They're people, not end-users: why the tech industry must ban buzzword bingo

The mistake of illiterate internationalism

Too often the tech industry is lazy, and takes the easy way out, believing that its global nature demands a global language. Cue poorly written instruction manuals packed with mistakes and bad writing, or another huge annoyance to people using a product – the series of unenlightening cartoon images on how to set up a gadget. Either way, such passive internationalism is nothing more than a cost-cutting exercise, and it's really obvious. People prefer to be talked to in their own local, colloquial language.

Active internationalism is arguably an even worse faux pas. For instance, in 2009 Samsung Electronics included a feature called Contents Library on its smart 'widget' TVs that included spoken children's stories, stretch workout videos and a 'party' mode that showed fireworks set to appalling pan-Asian elevator music. It was appallingly bland, and a lesson in globalisation gone wrong – design something to appeal to anyone, anywhere, and it will likely be palatable to nobody.

Samsung smart TV

Smart TVs come with impenetrable terms that baffle the user into agreeing to data harvesting

The online dominance of English is over

If internationalism and global branding is tricky now, it's only going to get more difficult. The rise of the millennial has a string in its tail – it's made up primarily of the much talked about 'next billion' people in developing countries, all of whom are new to the internet and mobile devices. It's a great opportunity for the tech industry to grow exponentially, but there's a problem; over 55% of the internet is written in English, but only 5% speak it.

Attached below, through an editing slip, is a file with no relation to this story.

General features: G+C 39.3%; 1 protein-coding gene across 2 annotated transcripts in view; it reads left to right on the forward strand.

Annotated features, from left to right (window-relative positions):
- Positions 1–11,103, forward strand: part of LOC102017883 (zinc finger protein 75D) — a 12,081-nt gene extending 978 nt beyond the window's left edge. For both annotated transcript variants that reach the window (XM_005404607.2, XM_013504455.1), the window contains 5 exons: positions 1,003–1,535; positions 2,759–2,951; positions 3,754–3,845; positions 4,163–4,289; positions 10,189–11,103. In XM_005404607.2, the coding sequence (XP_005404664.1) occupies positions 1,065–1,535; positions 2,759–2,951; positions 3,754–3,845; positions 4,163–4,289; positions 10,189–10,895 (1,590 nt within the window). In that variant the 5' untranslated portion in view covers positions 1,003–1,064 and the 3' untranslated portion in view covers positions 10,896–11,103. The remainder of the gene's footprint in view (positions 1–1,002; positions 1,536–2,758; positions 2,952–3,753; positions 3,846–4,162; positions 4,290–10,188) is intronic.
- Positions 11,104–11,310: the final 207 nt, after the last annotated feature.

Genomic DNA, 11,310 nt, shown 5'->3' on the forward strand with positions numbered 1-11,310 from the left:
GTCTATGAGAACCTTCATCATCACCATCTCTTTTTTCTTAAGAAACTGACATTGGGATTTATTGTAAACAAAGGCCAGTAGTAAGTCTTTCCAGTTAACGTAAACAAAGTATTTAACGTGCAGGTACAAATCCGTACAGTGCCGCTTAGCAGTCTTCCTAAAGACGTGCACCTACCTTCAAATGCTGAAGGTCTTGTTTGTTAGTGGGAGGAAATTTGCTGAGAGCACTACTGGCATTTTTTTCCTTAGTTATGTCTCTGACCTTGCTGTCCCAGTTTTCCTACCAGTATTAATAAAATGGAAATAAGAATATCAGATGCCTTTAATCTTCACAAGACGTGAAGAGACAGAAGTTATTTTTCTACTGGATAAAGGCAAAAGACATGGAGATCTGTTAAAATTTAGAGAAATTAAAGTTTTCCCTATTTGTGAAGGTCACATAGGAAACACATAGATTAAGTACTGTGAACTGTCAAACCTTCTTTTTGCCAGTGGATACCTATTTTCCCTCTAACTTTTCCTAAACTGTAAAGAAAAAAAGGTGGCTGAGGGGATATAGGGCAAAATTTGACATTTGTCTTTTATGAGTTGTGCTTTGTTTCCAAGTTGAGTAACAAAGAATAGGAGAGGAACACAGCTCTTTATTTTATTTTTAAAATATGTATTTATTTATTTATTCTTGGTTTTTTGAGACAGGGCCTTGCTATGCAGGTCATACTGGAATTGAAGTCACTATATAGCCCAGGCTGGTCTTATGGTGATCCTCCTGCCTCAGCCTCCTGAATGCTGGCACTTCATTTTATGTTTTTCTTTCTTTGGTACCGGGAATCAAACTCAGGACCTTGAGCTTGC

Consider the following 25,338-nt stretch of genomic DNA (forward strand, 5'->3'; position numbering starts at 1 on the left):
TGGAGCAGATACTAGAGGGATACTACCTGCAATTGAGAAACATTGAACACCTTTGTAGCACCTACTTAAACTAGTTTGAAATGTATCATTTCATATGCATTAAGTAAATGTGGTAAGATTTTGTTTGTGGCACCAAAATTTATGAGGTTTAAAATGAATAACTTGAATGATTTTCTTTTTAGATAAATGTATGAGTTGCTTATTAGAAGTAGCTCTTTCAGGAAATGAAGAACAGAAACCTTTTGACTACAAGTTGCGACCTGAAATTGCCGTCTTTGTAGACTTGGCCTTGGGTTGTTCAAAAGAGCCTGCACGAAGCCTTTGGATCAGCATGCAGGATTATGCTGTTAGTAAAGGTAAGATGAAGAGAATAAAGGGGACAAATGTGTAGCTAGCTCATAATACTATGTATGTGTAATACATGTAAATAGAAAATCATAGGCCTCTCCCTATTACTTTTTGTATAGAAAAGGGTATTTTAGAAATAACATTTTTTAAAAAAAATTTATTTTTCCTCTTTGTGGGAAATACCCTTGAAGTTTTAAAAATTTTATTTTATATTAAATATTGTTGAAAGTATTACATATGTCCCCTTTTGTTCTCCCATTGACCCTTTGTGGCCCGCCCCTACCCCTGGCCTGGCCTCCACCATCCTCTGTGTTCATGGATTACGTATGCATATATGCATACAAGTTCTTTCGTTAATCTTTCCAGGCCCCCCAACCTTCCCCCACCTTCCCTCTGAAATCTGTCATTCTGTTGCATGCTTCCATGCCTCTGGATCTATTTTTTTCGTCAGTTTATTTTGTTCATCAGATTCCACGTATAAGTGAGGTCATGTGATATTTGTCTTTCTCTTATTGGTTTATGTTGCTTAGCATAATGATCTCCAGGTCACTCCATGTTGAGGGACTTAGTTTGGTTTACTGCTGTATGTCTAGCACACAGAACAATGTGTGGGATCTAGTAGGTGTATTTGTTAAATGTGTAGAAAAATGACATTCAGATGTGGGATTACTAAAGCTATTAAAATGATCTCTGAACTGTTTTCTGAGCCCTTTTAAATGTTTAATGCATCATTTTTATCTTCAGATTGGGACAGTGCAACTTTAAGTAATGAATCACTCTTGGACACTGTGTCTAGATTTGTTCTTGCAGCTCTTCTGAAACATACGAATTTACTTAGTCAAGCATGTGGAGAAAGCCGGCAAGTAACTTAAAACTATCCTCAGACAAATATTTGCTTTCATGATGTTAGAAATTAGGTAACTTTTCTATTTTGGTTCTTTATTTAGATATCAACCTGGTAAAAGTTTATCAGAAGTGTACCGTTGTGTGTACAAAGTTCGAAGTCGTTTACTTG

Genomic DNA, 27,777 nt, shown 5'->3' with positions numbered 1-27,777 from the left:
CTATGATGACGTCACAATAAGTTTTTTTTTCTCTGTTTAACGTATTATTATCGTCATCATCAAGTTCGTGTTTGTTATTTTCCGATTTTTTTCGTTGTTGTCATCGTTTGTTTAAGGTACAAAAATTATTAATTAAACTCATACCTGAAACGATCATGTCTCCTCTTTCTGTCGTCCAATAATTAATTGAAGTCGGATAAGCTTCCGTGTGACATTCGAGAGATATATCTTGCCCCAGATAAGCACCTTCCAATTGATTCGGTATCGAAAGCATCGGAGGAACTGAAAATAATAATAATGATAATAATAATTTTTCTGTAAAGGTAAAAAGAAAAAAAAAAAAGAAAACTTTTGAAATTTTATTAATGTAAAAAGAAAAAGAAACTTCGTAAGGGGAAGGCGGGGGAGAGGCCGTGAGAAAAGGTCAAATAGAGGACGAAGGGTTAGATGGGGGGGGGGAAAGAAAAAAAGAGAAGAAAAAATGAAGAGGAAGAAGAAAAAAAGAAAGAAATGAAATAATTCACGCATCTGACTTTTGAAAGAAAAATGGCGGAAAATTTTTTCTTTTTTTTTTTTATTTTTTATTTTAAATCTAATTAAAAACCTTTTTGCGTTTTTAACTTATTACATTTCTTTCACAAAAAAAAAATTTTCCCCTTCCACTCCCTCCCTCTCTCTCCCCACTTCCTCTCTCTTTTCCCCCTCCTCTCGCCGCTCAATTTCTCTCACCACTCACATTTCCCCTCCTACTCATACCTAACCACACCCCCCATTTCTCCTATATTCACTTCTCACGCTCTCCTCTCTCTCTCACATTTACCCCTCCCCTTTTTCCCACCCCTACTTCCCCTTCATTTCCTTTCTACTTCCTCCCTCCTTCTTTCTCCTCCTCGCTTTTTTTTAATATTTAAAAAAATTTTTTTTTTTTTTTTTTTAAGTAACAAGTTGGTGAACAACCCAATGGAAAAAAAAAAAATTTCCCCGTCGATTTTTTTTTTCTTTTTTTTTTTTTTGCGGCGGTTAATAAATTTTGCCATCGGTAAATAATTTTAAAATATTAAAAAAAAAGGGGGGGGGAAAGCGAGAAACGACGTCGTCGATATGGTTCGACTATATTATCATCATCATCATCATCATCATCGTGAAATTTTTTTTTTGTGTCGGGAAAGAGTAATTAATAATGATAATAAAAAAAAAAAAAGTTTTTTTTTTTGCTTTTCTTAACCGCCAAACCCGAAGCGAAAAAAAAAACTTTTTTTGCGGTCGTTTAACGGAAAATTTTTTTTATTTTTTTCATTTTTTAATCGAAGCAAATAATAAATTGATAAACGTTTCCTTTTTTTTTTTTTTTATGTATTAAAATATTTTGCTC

The password/username problem

The frequent alienation of people using the internet is not just a language problem. One of the most common mistakes made by website developers is to fudge password/username protocols and favour heightened security over basic usability. When usernames and passwords cannot contain certain characters, or must contain upper and lower case letters and numbers, it frustrates people. The fact that this most often occurs in e-commerce only makes it a more heinous crime.

There are other archaic conventions used online that treat people like robots. After initial sign-up where it's usually necessary to enter a password twice for understandable typographical reasons, most websites then default to the home page and ask the person to sign-in again from scratch. That's a lot of typing of the same email address and login details.

Although they're symptomatic of a much deeper problem within the tech industry, at least those pathetic terms and conditions can usually be agreed with and forgotten about quickly. However, that doesn't remove the correct suspicion that impenetrable language is being used to deceive people, most often to harvest personal data (another example of disgusting tech speak).

In the end this isn't about corporate social responsibility, it's about being honest and transparent in addressing the needs of the only thing that ever matters – people. The tech industry needs to 'hit the back button' and remember that it's nothing without an audience, and that its audience aren't end-users or opportunities to harvest data, they're people who want to love great tech products and services – but only if the industry speaks to them and serves them. Technology is about people. So why not say so?

Jamie Carter

Jamie is a freelance tech, travel and space journalist based in the UK. He’s been writing regularly for Techradar since it was launched in 2008 and also writes regularly for Forbes, The Telegraph, the South China Morning Post, Sky & Telescope and the Sky At Night magazine as well as other Future titles T3, Digital Camera World, All About Space and He also edits two of his own websites, and that reflect his obsession with travel gear and solar eclipse travel. He is the author of A Stargazing Program For Beginners (Springer, 2015),